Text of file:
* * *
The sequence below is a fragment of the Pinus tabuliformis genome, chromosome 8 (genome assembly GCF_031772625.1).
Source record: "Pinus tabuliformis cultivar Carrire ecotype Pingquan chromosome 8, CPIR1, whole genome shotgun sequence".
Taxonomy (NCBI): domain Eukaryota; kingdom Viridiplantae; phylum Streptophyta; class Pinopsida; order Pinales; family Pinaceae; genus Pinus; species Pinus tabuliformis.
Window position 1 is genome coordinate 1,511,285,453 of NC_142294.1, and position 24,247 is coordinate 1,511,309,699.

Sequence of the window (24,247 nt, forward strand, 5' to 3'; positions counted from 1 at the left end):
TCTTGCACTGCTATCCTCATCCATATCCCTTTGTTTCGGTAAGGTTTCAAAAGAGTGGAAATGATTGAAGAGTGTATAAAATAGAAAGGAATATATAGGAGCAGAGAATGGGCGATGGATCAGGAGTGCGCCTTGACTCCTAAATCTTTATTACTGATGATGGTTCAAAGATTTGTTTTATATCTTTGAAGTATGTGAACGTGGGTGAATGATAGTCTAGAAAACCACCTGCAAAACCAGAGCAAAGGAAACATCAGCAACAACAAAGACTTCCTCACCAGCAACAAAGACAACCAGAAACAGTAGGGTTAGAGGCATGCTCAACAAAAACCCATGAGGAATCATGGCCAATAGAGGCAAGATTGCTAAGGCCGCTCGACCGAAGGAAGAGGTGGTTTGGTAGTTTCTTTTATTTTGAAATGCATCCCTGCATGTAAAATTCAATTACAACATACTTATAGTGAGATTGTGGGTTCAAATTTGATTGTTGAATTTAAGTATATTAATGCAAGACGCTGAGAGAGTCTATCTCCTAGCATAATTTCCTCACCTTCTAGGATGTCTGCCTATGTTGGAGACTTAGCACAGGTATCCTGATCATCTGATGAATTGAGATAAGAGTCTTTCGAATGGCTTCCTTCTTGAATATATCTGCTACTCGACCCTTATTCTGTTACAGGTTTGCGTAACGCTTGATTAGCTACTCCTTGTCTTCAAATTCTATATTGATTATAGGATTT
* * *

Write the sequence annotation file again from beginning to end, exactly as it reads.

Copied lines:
The sequence below is a fragment of the Pinus tabuliformis genome, chromosome 8 (genome assembly GCF_031772625.1).
Source record: "Pinus tabuliformis cultivar Carrire ecotype Pingquan chromosome 8, CPIR1, whole genome shotgun sequence".
Taxonomy (NCBI): domain Eukaryota; kingdom Viridiplantae; phylum Streptophyta; class Pinopsida; order Pinales; family Pinaceae; genus Pinus; species Pinus tabuliformis.
Window position 1 is genome coordinate 1,511,285,453 of NC_142294.1, and position 24,247 is coordinate 1,511,309,699.

Sequence of the window (24,247 nt, forward strand, 5' to 3'; positions counted from 1 at the left end):
TCTTGCACTGCTATCCTCATCCATATCCCTTTGTTTCGGTAAGGTTTCAAAAGAGTGGAAATGATTGAAGAGTGTATAAAATAGAAAGGAATATATAGGAGCAGAGAATGGGCGATGGATCAGGAGTGCGCCTTGACTCCTAAATCTTTATTACTGATGATGGTTCAAAGATTTGTTTTATATCTTTGAAGTATGTGAACGTGGGTGAATGATAGTCTAGAAAACCACCTGCAAAACCAGAGCAAAGGAAACATCAGCAACAACAAAGACTTCCTCACCAGCAACAAAGACAACCAGAAACAGTAGGGTTAGAGGCATGCTCAACAAAAACCCATGAGGAATCATGGCCAATAGAGGCAAGATTGCTAAGGCCGCTCGACCGAAGGAAGAGGTGGTTTGGTAGTTTCTTTTATTTTGAAATGCATCCCTGCATGTAAAATTCAATTACAACATACTTATAGTGAGATTGTGGGTTCAAATTTGATTGTTGAATTTAAGTATATTAATGCAAGACGCTGAGAGAGTCTATCTCCTAGCATAATTTCCTCACCTTCTAGGATGTCTGCCTATGTTGGAGACTTAGCACAGGTATCCTGATCATCTGATGAATTGAGATAAGAGTCTTTCGAATGGCTTCCTTCTTGAATATATCTGCTACTCGACCCTTATTCTGTTACAGGTTTGCGTAACGCTTGATTAGCTACTCCTTGTCTTCAAATTCTATATTGATTATAGGATTT